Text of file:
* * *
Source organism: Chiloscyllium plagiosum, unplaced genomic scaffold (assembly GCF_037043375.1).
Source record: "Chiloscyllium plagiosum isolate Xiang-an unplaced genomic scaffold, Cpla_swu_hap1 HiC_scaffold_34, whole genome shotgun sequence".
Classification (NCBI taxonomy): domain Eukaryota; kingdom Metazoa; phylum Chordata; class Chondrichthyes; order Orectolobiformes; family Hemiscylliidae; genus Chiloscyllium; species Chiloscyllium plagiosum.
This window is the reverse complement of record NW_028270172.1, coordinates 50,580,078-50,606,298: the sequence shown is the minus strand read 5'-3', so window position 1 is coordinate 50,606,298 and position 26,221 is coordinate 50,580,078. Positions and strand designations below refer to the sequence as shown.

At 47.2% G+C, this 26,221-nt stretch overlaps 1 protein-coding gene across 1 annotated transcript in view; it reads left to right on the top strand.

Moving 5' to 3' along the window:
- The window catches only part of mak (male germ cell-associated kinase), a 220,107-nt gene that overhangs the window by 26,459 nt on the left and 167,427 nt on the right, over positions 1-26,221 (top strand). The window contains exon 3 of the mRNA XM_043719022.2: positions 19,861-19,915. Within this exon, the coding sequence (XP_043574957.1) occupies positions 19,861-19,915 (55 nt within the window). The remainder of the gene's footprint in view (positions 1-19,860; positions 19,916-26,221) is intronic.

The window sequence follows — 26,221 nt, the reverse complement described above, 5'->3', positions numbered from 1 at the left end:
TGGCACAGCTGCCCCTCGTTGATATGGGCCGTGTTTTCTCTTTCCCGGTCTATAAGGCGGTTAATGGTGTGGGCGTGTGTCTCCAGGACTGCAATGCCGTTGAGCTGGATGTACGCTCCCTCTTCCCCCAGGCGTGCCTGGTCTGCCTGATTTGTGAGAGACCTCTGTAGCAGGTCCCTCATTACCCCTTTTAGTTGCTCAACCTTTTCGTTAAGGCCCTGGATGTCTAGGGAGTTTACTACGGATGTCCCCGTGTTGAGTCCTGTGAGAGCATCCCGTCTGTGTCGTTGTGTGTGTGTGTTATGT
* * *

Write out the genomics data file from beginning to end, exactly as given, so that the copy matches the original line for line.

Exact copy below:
Source organism: Chiloscyllium plagiosum, unplaced genomic scaffold (assembly GCF_037043375.1).
Source record: "Chiloscyllium plagiosum isolate Xiang-an unplaced genomic scaffold, Cpla_swu_hap1 HiC_scaffold_34, whole genome shotgun sequence".
Classification (NCBI taxonomy): domain Eukaryota; kingdom Metazoa; phylum Chordata; class Chondrichthyes; order Orectolobiformes; family Hemiscylliidae; genus Chiloscyllium; species Chiloscyllium plagiosum.
This window is the reverse complement of record NW_028270172.1, coordinates 50,580,078-50,606,298: the sequence shown is the minus strand read 5'-3', so window position 1 is coordinate 50,606,298 and position 26,221 is coordinate 50,580,078. Positions and strand designations below refer to the sequence as shown.

At 47.2% G+C, this 26,221-nt stretch overlaps 1 protein-coding gene across 1 annotated transcript in view; it reads left to right on the top strand.

Moving 5' to 3' along the window:
- The window catches only part of mak (male germ cell-associated kinase), a 220,107-nt gene that overhangs the window by 26,459 nt on the left and 167,427 nt on the right, over positions 1-26,221 (top strand). The window contains exon 3 of the mRNA XM_043719022.2: positions 19,861-19,915. Within this exon, the coding sequence (XP_043574957.1) occupies positions 19,861-19,915 (55 nt within the window). The remainder of the gene's footprint in view (positions 1-19,860; positions 19,916-26,221) is intronic.

The window sequence follows — 26,221 nt, the reverse complement described above, 5'->3', positions numbered from 1 at the left end:
TGGCACAGCTGCCCCTCGTTGATATGGGCCGTGTTTTCTCTTTCCCGGTCTATAAGGCGGTTAATGGTGTGGGCGTGTGTCTCCAGGACTGCAATGCCGTTGAGCTGGATGTACGCTCCCTCTTCCCCCAGGCGTGCCTGGTCTGCCTGATTTGTGAGAGACCTCTGTAGCAGGTCCCTCATTACCCCTTTTAGTTGCTCAACCTTTTCGTTAAGGCCCTGGATGTCTAGGGAGTTTACTACGGATGTCCCCGTGTTGAGTCCTGTGAGAGCATCCCGTCTGTGTCGTTGTGTGTGTGTGTTATGT